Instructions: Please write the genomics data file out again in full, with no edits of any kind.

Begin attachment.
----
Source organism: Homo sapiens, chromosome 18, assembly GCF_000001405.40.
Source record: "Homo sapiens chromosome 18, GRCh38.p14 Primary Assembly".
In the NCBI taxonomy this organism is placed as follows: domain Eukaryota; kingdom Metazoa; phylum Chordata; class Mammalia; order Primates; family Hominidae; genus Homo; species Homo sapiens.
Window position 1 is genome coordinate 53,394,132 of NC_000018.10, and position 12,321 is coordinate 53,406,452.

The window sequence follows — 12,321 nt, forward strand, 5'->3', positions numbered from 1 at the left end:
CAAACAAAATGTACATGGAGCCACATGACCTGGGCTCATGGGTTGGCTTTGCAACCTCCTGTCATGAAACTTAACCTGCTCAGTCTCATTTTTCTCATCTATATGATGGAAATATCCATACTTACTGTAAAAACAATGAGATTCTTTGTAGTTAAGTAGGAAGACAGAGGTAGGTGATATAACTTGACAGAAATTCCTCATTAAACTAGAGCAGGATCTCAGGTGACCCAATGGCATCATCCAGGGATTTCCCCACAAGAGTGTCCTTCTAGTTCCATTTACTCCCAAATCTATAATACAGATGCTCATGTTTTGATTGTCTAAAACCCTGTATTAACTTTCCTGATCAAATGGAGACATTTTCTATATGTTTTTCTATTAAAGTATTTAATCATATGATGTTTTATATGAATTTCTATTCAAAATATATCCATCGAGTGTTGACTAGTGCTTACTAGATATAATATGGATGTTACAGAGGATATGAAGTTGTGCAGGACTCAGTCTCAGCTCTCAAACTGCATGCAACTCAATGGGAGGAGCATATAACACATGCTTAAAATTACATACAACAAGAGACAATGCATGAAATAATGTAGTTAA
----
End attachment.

Source organism: Homo sapiens, chromosome 18, assembly GCF_000001405.40.
Source record: "Homo sapiens chromosome 18, GRCh38.p14 Primary Assembly".
In the NCBI taxonomy this organism is placed as follows: domain Eukaryota; kingdom Metazoa; phylum Chordata; class Mammalia; order Primates; family Hominidae; genus Homo; species Homo sapiens.
Window position 1 is genome coordinate 53,394,132 of NC_000018.10, and position 12,321 is coordinate 53,406,452.

The window sequence follows — 12,321 nt, forward strand, 5'->3', positions numbered from 1 at the left end:
CAAACAAAATGTACATGGAGCCACATGACCTGGGCTCATGGGTTGGCTTTGCAACCTCCTGTCATGAAACTTAACCTGCTCAGTCTCATTTTTCTCATCTATATGATGGAAATATCCATACTTACTGTAAAAACAATGAGATTCTTTGTAGTTAAGTAGGAAGACAGAGGTAGGTGATATAACTTGACAGAAATTCCTCATTAAACTAGAGCAGGATCTCAGGTGACCCAATGGCATCATCCAGGGATTTCCCCACAAGAGTGTCCTTCTAGTTCCATTTACTCCCAAATCTATAATACAGATGCTCATGTTTTGATTGTCTAAAACCCTGTATTAACTTTCCTGATCAAATGGAGACATTTTCTATATGTTTTTCTATTAAAGTATTTAATCATATGATGTTTTATATGAATTTCTATTCAAAATATATCCATCGAGTGTTGACTAGTGCTTACTAGATATAATATGGATGTTACAGAGGATATGAAGTTGTGCAGGACTCAGTCTCAGCTCTCAAACTGCATGCAACTCAATGGGAGGAGCATATAACACATGCTTAAAATTACATACAACAAGAGACAATGCATGAAATAATGTAGTTAA